• HRV – Heart rate variability (HRV) training teaches your child emotional and fight-or-flight control, as well as stress management. It helps that it’s laid out like an interactive game. Have your son or daughter practice for 5 minutes a day at first, moving up to 10. Frame it as a game that will give your kid superpowers – “This teaches you to stop being scared.”
  • Learn to listen – Want to know how your child is feeling? Just ask. The goal is for your kids to express themselves, so they feel understood and validated. Ask them what they are looking forward to and what they’re anxious about. Let them know that even if they can’t name an emotion, they can describe where in their body they feel it. Your job is to stay present and mirror what you hear. For example, if they say that they are nervous about taking tests, don’t dismiss it by saying that you are sure that they will do well. Instead, validate what they said by repeating it back to them: “Sounds like you are worried about all of the tests you’ll have to take. Is that right?” Often our first instinct is to fix things when in fact it can be very empowering for your kids to feel like you’re acknowledging them. Brainstorm possible solutions only after they feel heard.

[Tweet “Share slow, deep breaths with your kids – #parenting tip #backtoschool”]

4. Got Germs?

Schools create the perfect storm for getting sick. And while kids can’t avoid germs, they might be able to avoid getting sick. If your child follows the steps above (good sleep, minimizing stress and eating well), then they are already at an advantage. Here are some other tips to battle the bugs.

  • Hydration – Keeping adequately hydrated will help your detox organs work to elimination toxins and waste materials. All of this works to keep your immune system strong. Add a few drops of chlorophyll or minerals to the water for a nutrient boost.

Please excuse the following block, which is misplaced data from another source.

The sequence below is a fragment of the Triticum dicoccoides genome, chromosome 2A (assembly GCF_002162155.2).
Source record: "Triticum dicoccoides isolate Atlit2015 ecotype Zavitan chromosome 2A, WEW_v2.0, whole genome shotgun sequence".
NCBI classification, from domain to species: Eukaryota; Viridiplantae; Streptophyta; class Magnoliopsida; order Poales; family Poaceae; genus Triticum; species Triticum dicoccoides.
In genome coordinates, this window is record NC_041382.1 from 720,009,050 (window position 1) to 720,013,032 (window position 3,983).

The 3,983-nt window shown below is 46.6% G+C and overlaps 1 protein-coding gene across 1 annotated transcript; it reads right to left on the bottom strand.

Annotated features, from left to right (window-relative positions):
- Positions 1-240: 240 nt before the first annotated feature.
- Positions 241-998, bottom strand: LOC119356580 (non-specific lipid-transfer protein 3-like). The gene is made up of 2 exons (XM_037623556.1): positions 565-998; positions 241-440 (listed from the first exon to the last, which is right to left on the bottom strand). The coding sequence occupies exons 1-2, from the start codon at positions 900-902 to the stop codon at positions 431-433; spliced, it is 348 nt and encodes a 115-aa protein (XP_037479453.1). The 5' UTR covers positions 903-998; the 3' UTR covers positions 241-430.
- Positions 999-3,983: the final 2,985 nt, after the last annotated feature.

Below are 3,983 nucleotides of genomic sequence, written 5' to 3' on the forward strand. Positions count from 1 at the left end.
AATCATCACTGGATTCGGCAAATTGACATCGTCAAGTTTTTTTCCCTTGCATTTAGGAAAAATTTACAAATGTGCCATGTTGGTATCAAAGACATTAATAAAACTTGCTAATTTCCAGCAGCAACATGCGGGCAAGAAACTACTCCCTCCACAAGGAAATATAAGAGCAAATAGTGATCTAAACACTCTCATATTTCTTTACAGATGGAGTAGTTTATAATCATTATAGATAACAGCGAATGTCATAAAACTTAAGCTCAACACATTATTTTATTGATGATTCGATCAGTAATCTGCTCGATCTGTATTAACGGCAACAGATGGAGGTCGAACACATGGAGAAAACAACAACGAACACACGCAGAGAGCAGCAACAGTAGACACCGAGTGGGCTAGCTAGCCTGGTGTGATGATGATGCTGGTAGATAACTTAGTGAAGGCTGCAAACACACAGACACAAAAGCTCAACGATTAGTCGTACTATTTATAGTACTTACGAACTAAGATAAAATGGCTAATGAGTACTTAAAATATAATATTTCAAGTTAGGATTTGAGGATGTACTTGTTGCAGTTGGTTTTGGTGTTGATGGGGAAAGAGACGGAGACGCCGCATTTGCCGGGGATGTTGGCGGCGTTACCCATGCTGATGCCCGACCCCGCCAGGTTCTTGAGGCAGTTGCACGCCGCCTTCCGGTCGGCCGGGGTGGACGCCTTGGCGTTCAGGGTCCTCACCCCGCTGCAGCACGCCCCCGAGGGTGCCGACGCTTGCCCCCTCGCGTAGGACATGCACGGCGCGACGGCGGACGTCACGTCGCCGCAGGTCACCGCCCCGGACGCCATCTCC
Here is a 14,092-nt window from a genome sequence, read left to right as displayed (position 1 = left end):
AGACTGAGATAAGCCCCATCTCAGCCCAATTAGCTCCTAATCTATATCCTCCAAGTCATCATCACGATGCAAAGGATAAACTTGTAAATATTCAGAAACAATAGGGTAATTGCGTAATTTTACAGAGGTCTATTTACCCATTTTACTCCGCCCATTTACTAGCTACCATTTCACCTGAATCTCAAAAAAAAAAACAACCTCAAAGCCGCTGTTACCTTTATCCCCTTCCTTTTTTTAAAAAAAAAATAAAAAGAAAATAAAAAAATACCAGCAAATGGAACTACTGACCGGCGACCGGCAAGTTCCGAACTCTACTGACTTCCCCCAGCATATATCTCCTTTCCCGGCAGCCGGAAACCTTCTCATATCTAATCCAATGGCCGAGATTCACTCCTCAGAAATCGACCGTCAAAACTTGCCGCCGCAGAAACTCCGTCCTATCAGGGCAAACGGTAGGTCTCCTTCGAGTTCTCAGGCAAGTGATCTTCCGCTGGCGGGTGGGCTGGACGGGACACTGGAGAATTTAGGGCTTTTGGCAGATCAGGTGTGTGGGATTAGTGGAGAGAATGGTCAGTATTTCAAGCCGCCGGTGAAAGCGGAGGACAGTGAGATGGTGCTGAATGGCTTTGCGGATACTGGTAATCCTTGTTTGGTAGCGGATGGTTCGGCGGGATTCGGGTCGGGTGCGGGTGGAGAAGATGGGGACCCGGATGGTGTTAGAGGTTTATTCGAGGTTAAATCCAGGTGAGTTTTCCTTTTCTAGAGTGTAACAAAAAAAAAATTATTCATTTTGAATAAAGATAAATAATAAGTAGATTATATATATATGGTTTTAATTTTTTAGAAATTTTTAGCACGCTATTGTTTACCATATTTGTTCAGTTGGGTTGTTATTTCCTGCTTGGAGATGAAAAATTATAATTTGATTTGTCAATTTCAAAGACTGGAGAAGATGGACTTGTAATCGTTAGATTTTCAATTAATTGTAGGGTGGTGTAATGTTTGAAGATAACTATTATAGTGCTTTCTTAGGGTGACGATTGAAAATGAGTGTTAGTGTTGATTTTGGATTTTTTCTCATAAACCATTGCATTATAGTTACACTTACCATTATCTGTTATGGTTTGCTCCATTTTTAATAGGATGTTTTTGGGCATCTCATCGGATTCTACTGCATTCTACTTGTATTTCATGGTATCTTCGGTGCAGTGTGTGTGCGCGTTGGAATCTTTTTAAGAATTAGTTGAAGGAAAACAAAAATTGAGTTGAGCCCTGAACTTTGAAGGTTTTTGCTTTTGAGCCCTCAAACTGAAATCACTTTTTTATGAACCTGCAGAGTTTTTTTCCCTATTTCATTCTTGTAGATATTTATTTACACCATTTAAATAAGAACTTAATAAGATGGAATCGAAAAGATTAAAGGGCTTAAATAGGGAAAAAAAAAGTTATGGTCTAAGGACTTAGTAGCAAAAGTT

• Vitamin D and fish oil – Vitamin D is crucial to our immune system and improves the immune response. Combining the vitamin D source with high-quality omega 3 fish oil provides your child with additional immune support. [10]
  • Vitamin C – Vitamin C is a potent antioxidant that plays a protective role in the immune system. It’s a water-soluble vitamin and that means the once it’s gone, it’s gone. So it’s important to replenish! Especially during cold and flu season.
  • Elderberry – Usually cooked into a syrup or used in a tincture or tea, elderberry is an antiviral that is particularly effective when you or your little one has the flu. It can also be used proactively to keep the immune system strong and bad bugs away. Try 1-2 tsp. syrup per day with children and 1-2 tbsp. per day for adults.

5. Recess makes kids smarter

  • Playing promotes creativity, socialization, and brain cell growth. [12] Unfortunately, playtime is on the decline as P.E. and recess get cut from school schedules and children become busier with extracurricular activities. Send your kids outside to play when they get home or go out with them. Again, this is good for adults, too. Playing keeps you sharp, and most of us, young and grown, don’t do it enough.
  • Get your kid moving. An hour of exercise a day dramatically improves attention and makes your child less likely to get distracted. [13] Being in nature also boosts mood and mental performance. [14] Check out some more tips on the benefits of nature here. Sometimes the best hacks are also the most basic.
  • Kids who play in dirt develop a robust gut microbiome and a strong immune system. Encourage your kids to get dirty and avoid antibiotics and antibacterials. Turns out, antibacterial soap messes up your skin’s microbiome and might even make you sick more often. [11]

[Tweet “Turns out recess is bio-hack for the brain. And playing in the dirt can keep you healthy. #backtoschool”]

Keep in mind that children form habits by observation. What’s the best way to encourage your child to eat well, turn off electronics and plays outside? Model it for them.

We’re interested in your back to school hacks. Share your ideas and comments with other Bulletproof parents below.